Our route now took us in a south-westerly direction around the bay and it was here that Mark consumed the last of his water and was at pains to ask for more. He approached a couple who were doing things to their garden with clippers and managed to get his water bottle refilled. I had waited with him and as we rejoined Bod and Jo, we discovered them resting on the ground, laughing together.
"What's up?"
KW Day1 Pic 3

Arran across Kilbrannan Sound

Bod looked back at Jo. "You tell him."
"Bod said that they wait for English walkers to come along and ask for bottle refills and then fill them from the toilet cistern."
Silly sods. Mind you - it does begin to sow a seed of doubt.
As we walked on, we began to get fantastic views of Arran across the Bute/Kilbrannan Sound. This was emphasised for us when we stopped for a short break on a bench and had a drink. We were facing Arran across the Sound and had in front of us a view of a deeply-cleft valley on the island. We became aware of two tiny objects gliding about in the valley like scraps of wedding confetti and through binoculars, could see that we were looking at para gliders. It was quite peaceful to track them as they settled deeper into the fissure of the valley. We also watched shags clambering awkwardly over rocks and then being transformed into graceful creatures as they entered the water. Gannets were cruising overhead, to suddenly tuck their wings in and plummet at velocity into the sea with an odd 'fushing' sound. Mark kept missing the vital moment when they spotted some food source and sliced into the water. He spent some minutes tracking individual birds, but they teased him by flying along the coastline, hovering, looking as if they were about to drop and then flicking their wings and moving on.
As we moved on I quickly became aware of something. "Okay - I admit it. Looks like I'm the first to come out in a blister."
"No - I've got one, too," replied Mark.
"Yeah and me," affirmed Jo.
"Do you think Bods got one?" Mark had sidled up alongside me.
"If he has, I'll bet he denies it," I answered. Mark nodded and smiled. "Bod - you got any blisters?" I called out to the steadily striding form ahead of us.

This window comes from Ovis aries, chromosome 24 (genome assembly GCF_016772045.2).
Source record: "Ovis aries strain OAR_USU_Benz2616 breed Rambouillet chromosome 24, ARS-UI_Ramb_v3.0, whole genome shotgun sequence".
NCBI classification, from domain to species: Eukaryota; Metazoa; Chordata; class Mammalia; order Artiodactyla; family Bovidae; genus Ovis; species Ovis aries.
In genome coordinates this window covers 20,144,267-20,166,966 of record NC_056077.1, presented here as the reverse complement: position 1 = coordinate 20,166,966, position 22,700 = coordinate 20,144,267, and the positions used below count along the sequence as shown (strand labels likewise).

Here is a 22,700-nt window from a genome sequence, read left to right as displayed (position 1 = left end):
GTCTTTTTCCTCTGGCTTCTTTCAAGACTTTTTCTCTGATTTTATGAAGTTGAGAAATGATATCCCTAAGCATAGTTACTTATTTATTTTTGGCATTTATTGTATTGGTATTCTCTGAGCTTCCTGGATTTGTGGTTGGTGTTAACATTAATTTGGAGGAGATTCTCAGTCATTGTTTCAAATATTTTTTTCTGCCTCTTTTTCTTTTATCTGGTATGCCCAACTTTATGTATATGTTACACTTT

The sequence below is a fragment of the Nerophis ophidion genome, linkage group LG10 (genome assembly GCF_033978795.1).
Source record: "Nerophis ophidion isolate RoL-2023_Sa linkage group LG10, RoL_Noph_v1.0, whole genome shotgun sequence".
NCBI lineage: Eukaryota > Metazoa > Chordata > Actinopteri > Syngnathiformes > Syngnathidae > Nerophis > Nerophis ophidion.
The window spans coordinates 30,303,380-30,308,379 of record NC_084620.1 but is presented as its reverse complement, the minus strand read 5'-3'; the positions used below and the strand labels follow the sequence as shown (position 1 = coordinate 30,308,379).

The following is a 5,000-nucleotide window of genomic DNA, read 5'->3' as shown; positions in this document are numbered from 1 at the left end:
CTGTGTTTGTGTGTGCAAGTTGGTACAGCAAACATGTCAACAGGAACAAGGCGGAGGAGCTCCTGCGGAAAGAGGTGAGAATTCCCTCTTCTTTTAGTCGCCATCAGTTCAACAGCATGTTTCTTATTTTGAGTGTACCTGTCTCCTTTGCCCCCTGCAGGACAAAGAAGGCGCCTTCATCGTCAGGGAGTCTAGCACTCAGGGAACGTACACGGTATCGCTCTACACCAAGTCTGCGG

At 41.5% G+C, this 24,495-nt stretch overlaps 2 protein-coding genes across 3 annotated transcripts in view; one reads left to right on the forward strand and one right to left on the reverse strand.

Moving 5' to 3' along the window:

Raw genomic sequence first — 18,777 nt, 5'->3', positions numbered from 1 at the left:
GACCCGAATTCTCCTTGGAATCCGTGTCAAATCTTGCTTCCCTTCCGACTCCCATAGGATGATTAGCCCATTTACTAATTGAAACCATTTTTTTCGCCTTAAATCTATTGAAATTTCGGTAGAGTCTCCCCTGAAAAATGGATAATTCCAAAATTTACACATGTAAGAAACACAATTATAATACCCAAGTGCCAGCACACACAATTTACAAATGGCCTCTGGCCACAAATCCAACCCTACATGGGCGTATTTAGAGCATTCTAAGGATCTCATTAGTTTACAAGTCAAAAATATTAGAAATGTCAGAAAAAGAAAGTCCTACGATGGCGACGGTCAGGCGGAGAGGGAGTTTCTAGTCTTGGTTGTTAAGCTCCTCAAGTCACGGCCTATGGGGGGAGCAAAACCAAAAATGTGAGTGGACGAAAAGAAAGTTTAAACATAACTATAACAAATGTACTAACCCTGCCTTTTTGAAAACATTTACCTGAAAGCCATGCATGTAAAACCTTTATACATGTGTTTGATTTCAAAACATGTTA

Mark and I exchanged superior, knowing looks but it turns out that the last laugh was on us, because Bod genuinely never seemed to be bothered by blisters. His feet must be like hooves.

Fish chips and Porridge ....

We had been walking on the edge of the B8001 road for a while and shared our walk with frequent and speedy vehicles, but this also signalled the end of the day's hiking. We rounded a corner and the ferry port of Claonaig came into view. I felt that the day had been of about the right length; just enough to whet one's appetite for the travelling ahead, but stopping just as feet were really beginning to grumble. We spent a few minutes looking at the ferry timetables and changing our footwear and then headed back into Tarbert for tea. And that's the madness of walking for pleasure; leaving a place in the morning, toiling up hills, through bogs and along hard roads to end up at the very place you had departed several hours before. I can highly recommend it.
We had a meal in a fish and chip café and I did a little people-watching of the locals. The highlight of this was when a tall, bespectacled bloke came through the doorway of the café and got his facial contours tangled up with a wind chime that was dangling from the ceiling. The musical utterances of it were at odds with the twisted expression and finger-grappling of the bemused customer. I had to look away so as not to guffaw at him.
After sufficiently filling our bellies we were driven home by Mark in the car. It was there that we were to be found, an hour later, freshly showered and appraising our third beer of the evening. We watched old episodes of 'Porridge' and I had a butcher's at the days filming. Bod was nodding off where he sat so pretty much everybody shoved off to bed by 09:00p.m. I tried to watch the film, 'As good as it gets' but it had still not finished by 12:00a.m and I desperately needed to flake out.
I might never know how it ends.

See Route on ......